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Legendre symbol

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The Legendre symbol, named after the French mathematician Adrien-Marie Legendre, is used in connection with factorization and quadratic residues.


If [math]\displaystyle{ p }[/math] is an odd prime number and [math]\displaystyle{ a }[/math] is an integer, then the Legendre symbol

[math]\displaystyle{ \left(\frac{a}{p}\right) }[/math]


  • 0 if [math]\displaystyle{ p }[/math] divides [math]\displaystyle{ a }[/math];
  • 1 if [math]\displaystyle{ a }[/math] is a square modulo [math]\displaystyle{ p }[/math] — that is to say there exists an integer [math]\displaystyle{ k }[/math] such that [math]\displaystyle{ k^2 \equiv a \pmod{p} }[/math], or in other words [math]\displaystyle{ a }[/math] is a quadratic residue modulo [math]\displaystyle{ p }[/math];
  • −1 if [math]\displaystyle{ a }[/math] is not a square modulo [math]\displaystyle{ p }[/math], or in other words [math]\displaystyle{ a }[/math] is not a quadratic residue modulo [math]\displaystyle{ p }[/math].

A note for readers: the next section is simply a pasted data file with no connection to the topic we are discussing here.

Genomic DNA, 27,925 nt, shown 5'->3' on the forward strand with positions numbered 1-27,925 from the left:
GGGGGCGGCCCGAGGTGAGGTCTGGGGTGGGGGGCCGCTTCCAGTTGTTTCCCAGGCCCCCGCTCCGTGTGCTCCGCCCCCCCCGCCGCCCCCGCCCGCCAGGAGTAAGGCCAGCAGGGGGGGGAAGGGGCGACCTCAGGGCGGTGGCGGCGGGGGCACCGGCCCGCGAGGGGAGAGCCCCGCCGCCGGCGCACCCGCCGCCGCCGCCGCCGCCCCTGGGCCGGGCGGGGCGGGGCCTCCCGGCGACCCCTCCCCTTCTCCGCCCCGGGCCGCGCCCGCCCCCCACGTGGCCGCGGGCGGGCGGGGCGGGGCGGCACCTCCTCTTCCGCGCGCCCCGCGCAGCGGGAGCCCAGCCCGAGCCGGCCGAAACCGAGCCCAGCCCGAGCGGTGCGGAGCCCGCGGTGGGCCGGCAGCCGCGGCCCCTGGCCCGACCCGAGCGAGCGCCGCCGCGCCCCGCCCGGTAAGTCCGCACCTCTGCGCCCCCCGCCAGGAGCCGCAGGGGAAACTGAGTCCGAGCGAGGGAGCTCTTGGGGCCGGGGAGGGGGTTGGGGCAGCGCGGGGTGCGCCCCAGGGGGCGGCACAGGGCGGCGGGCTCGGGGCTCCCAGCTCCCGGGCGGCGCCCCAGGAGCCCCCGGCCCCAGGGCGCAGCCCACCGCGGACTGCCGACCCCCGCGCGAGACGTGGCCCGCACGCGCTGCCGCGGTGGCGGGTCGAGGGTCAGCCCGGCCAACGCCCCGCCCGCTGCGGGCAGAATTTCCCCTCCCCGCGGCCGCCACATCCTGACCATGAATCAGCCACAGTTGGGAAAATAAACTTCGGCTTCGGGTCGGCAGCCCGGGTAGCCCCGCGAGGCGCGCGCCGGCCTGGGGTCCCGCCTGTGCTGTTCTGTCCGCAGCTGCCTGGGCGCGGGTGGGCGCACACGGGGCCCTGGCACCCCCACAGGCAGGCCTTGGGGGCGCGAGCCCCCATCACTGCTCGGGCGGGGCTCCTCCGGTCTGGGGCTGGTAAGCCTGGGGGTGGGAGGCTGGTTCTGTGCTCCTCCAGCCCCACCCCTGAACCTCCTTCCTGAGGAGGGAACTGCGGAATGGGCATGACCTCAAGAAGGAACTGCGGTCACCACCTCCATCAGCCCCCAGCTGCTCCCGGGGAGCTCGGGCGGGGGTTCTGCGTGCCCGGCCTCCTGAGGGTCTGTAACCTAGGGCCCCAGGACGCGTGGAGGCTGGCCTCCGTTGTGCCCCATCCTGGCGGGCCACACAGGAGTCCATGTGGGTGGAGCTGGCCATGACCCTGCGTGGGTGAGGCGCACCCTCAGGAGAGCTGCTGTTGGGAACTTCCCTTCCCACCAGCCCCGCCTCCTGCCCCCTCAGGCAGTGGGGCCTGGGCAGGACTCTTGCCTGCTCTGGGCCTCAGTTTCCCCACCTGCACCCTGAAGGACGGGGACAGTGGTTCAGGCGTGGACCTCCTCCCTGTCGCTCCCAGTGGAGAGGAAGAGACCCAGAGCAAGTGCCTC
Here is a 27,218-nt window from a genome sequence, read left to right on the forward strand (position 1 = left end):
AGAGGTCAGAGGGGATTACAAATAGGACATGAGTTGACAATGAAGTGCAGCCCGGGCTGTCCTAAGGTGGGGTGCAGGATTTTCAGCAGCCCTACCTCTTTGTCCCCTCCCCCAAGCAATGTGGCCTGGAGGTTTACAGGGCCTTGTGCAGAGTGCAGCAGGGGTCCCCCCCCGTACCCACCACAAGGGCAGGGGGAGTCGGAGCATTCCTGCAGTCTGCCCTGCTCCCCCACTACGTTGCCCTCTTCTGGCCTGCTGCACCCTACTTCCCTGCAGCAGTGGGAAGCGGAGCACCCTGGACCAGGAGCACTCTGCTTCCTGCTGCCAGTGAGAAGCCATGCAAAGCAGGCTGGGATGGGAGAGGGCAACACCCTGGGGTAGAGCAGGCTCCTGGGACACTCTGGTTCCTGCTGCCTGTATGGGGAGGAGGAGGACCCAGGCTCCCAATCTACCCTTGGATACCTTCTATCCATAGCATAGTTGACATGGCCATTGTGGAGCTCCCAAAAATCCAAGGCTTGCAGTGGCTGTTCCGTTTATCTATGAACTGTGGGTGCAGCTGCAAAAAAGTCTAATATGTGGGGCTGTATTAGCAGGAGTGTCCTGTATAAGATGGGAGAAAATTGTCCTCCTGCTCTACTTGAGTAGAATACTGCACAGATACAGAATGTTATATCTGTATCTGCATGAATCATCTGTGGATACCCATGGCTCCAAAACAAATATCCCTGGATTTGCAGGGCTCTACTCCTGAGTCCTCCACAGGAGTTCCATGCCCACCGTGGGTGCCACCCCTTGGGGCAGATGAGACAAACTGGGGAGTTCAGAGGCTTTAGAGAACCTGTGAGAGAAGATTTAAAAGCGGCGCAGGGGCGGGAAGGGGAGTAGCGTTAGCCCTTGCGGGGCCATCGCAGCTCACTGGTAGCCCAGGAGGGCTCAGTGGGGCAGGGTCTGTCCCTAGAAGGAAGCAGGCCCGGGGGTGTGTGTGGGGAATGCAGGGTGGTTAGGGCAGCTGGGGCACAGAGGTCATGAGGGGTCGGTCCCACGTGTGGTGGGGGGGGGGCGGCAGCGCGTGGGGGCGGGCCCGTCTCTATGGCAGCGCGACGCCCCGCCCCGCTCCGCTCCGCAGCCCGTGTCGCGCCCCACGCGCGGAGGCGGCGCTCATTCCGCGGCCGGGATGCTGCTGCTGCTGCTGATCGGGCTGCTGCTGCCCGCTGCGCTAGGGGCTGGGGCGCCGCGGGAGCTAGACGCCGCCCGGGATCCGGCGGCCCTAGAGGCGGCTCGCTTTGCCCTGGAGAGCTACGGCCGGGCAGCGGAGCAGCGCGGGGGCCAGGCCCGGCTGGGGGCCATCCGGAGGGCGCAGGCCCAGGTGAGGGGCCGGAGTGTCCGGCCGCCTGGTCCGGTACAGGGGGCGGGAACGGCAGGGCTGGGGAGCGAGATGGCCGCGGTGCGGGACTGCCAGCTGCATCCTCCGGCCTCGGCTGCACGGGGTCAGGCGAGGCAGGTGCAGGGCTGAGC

Properties of the Legendre symbol

There are a number of useful properties of the Legendre symbol which can be used to speed up calculations. They include:

  1. [math]\displaystyle{ \left(\frac{ab}{p}\right) = \left(\frac{a}{p}\right)\left(\frac{b}{p}\right) }[/math] (it is a completely multiplicative function in its top argument)
  2. If [math]\displaystyle{ a \equiv b \pmod{p} }[/math], then [math]\displaystyle{ \left(\frac{a}{p}\right) = \left(\frac{b}{p}\right) }[/math]
  3. [math]\displaystyle{ \left(\frac{1}{p}\right) = 1 }[/math]
  4. [math]\displaystyle{ \left(\frac{-1}{p}\right) = (-1)^{(p-1)/2} = \begin{cases} 1 & \text{if } p \equiv 1 \pmod{4} \\ -1 & \text{if } p \equiv 3 \pmod{4} \end{cases} }[/math]
  5. [math]\displaystyle{ \left(\frac{2}{p}\right) = (-1)^{(p^2-1)/8} = \begin{cases} 1 & \text{if } p \equiv 1 \text { or } 7 \pmod{8} \\ -1 & \text{if } p \equiv 3 \text{ or } 5 \pmod{8} \end{cases} }[/math]
  6. If [math]\displaystyle{ q }[/math] is an odd prime then [math]\displaystyle{ \left(\frac{q}{p}\right) = \left(\frac{p}{q}\right)(-1)^{ ((p-1)/2) ((q-1)/2) } }[/math]

The last property is known as the law of quadratic reciprocity. The properties 4 and 5 are traditionally known as the supplements to quadratic reciprocity.

The Legendre symbol is related to Euler's criterion and Euler proved that

[math]\displaystyle{ \left(\frac{a}{p}\right) \equiv a^{(p-1)/2} \pmod{p} }[/math]

External links